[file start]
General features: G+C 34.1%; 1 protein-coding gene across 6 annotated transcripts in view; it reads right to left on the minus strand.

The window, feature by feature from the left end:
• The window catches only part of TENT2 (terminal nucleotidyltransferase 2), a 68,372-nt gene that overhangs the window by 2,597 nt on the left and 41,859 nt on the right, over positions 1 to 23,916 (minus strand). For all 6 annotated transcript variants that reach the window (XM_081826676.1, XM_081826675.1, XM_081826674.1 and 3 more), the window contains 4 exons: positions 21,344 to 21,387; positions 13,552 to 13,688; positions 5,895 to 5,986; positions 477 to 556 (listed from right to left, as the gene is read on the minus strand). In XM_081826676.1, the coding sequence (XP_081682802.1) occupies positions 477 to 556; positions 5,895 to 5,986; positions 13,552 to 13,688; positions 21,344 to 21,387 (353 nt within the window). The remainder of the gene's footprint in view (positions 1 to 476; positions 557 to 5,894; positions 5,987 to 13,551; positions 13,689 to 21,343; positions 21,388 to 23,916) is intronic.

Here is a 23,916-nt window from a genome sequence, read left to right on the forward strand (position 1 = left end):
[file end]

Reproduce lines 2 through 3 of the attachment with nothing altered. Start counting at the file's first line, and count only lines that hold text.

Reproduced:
The window, feature by feature from the left end:
• The window catches only part of TENT2 (terminal nucleotidyltransferase 2), a 68,372-nt gene that overhangs the window by 2,597 nt on the left and 41,859 nt on the right, over positions 1 to 23,916 (minus strand). For all 6 annotated transcript variants that reach the window (XM_081826676.1, XM_081826675.1, XM_081826674.1 and 3 more), the window contains 4 exons: positions 21,344 to 21,387; positions 13,552 to 13,688; positions 5,895 to 5,986; positions 477 to 556 (listed from right to left, as the gene is read on the minus strand). In XM_081826676.1, the coding sequence (XP_081682802.1) occupies positions 477 to 556; positions 5,895 to 5,986; positions 13,552 to 13,688; positions 21,344 to 21,387 (353 nt within the window). The remainder of the gene's footprint in view (positions 1 to 476; positions 557 to 5,894; positions 5,987 to 13,551; positions 13,689 to 21,343; positions 21,388 to 23,916) is intronic.